The Devastating Power and Heartbreaking Pain of Truly Changing Minds
The human understanding when it has once adopted an opinion […] draws all things else to support and agree with it. And though there be a greater number and weight of instances to be found on the other side, yet these it either neglects and despises, or else by some distinction sets aside and rejects, in order that by this great and pernicious predetermination the authority of its former conclusions may remain inviolate.
– Francis Bacon
As anyone knows who’s gone through this, it’s absolutely heart-wrenching or gut-wrenching to go through, because you lose your entire worldview. It’s like having the rug pulled out from underneath you suddenly and you don’t know which direction is up and which direction’s down.
– Former Latter-day Saint
I was sent from the power
and have come to those who contemplate me
and am found among those who seek me.
– Author of Thunder, Perfect Mind
Mormonism is a research facility for the changing of minds. That is because, on the one hand, the Church of Jesus Christ of Latter-day Saints makes a number of strong factual claims, including claims that have to do with history, archaeology and DNA, and, on the other hand, it is both young enough that there is a lot of evidence about its founding and old enough that new evidence has come to light since.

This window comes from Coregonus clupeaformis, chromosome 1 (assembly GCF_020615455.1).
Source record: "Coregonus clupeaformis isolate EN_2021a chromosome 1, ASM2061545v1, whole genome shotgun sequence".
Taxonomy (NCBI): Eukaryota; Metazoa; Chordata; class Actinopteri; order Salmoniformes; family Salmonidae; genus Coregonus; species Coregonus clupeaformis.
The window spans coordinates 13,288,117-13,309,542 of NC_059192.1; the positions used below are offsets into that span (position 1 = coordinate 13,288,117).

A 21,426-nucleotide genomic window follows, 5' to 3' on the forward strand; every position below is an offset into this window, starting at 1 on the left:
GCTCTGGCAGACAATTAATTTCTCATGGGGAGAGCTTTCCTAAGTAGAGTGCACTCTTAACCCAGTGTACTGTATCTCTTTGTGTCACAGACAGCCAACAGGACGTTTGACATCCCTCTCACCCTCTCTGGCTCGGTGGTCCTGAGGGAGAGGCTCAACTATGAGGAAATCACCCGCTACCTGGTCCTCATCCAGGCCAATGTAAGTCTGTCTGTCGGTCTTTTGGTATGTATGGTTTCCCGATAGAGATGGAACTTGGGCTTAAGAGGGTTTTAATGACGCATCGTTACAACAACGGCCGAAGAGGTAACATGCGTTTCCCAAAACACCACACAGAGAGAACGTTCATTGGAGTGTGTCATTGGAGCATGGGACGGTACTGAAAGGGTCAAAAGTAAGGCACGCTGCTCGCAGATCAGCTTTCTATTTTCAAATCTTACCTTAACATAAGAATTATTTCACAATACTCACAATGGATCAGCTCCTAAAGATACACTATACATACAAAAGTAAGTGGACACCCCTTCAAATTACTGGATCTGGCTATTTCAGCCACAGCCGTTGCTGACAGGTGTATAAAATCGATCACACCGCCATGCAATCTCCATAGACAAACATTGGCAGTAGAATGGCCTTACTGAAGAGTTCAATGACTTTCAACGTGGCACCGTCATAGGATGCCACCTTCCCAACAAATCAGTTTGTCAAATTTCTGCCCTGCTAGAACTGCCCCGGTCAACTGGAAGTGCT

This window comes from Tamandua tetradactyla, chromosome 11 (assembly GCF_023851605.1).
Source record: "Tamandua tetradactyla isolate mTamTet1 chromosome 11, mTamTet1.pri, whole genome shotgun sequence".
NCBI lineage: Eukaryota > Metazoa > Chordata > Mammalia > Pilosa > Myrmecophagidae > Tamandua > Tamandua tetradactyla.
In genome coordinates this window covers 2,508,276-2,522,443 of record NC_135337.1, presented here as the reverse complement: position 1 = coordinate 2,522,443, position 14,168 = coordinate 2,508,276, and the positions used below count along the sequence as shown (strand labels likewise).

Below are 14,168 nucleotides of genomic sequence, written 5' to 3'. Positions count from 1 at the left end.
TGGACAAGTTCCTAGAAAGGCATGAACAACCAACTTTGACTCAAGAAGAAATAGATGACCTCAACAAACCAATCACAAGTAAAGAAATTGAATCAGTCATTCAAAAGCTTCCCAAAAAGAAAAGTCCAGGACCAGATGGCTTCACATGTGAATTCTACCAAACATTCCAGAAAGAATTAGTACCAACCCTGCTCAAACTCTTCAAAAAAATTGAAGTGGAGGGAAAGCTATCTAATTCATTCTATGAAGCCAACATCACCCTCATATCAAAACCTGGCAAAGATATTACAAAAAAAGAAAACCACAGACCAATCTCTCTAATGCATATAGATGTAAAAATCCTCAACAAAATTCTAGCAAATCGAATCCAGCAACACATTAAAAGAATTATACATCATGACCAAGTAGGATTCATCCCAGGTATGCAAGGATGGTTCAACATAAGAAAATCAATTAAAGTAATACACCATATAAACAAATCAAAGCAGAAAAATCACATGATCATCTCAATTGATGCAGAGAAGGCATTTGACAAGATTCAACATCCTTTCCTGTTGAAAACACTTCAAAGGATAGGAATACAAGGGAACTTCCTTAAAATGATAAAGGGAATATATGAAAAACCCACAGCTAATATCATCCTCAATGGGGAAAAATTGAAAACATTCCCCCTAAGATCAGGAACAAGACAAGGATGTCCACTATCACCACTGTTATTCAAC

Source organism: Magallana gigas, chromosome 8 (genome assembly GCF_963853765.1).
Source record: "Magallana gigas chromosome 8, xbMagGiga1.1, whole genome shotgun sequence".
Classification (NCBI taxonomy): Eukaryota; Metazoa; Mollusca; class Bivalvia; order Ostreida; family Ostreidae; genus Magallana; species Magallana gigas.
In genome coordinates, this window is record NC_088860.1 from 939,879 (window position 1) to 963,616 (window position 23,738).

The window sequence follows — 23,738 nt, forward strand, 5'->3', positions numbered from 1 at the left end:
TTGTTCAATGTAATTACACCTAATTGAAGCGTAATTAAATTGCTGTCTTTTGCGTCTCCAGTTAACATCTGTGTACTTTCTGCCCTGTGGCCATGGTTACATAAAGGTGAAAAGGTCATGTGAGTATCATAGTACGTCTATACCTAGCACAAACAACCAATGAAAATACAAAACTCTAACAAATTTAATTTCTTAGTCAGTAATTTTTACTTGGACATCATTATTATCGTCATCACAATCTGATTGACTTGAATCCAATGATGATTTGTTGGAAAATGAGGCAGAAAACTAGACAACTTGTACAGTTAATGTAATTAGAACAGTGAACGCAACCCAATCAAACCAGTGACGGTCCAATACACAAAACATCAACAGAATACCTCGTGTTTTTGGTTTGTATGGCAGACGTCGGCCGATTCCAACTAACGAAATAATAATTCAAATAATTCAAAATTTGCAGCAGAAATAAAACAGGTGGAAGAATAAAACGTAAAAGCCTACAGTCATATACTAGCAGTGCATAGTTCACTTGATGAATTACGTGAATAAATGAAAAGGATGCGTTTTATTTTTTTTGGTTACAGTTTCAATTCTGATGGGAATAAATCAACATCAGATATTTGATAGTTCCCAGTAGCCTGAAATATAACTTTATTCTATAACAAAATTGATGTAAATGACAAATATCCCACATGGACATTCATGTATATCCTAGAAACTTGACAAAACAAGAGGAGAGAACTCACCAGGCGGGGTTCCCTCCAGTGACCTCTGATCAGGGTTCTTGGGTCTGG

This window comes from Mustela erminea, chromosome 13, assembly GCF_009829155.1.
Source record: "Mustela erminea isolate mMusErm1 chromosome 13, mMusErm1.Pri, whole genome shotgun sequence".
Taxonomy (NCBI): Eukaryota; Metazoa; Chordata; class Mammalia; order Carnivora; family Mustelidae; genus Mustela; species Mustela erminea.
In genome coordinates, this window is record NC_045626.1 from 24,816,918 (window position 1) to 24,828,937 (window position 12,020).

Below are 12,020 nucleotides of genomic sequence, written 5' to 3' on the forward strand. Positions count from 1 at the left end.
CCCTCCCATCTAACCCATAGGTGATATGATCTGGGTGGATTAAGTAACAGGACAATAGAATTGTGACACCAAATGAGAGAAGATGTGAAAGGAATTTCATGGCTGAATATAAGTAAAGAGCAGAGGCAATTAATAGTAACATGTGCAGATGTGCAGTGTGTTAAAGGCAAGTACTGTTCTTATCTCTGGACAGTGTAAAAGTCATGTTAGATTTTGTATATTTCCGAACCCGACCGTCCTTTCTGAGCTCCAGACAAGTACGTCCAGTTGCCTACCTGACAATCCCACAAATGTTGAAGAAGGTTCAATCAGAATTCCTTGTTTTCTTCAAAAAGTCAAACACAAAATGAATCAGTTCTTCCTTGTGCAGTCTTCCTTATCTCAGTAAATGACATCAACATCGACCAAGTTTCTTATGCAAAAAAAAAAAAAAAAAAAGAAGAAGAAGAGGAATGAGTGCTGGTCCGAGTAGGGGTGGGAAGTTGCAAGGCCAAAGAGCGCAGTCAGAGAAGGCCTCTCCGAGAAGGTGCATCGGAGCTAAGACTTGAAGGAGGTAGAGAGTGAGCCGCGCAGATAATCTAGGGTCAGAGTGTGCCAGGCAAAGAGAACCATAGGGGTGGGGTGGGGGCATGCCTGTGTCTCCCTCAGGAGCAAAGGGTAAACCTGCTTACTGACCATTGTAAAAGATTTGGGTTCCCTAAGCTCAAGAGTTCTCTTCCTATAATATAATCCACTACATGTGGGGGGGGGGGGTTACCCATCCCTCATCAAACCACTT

I have a soft spot for the Church and its members, and I really mean that. I don’t want to offend any faithful Latter-day Saints. I know that the Church brings both good and bad. I know that it offers a lot of comfort and guidance to a lot of people. That said, many of the Church’s truth claims seem extremely implausible to me, and for the purposes of this essay I will consider them extremely implausible, though I will always cite official Church or Church-affiliated documents when making any such claims, and I think fair-minded Latter-day Saints will agree that there are some tensions, even if they and I interpret them differently.
I became interested in the Church about a decade ago. I went from being interested in atheism to being interested in religion to being interested in Ex-Mormonism to listening to and watching the Mormon Stories podcast to eventually reading faithful Latter-day Saint blogs like By Common Consent and Times and Seasons and even on occasion watching various General Conference talks and reading various passages from various books of Latter-day Saint scripture.
There is one other reason why I think the Latter-day Saint faith throws things into such stark contrast. The Church has since its early years been highly concerned with its image. Unlike the Amish, say, it has always desired and strived to be a part of wider society and of the Christian tradition. The Church has established strong communication and PR arms; it seems to have made changes – to polygamy, priesthood bans for people of African descent, temple ceremonies, LGBT policies – after social pressure; it strenuously tries to distance itself from its fundamentalist cousins; it asks its member to dress presentably; it now deemphasises the word “Mormon” in favour of “Jesus Christ”.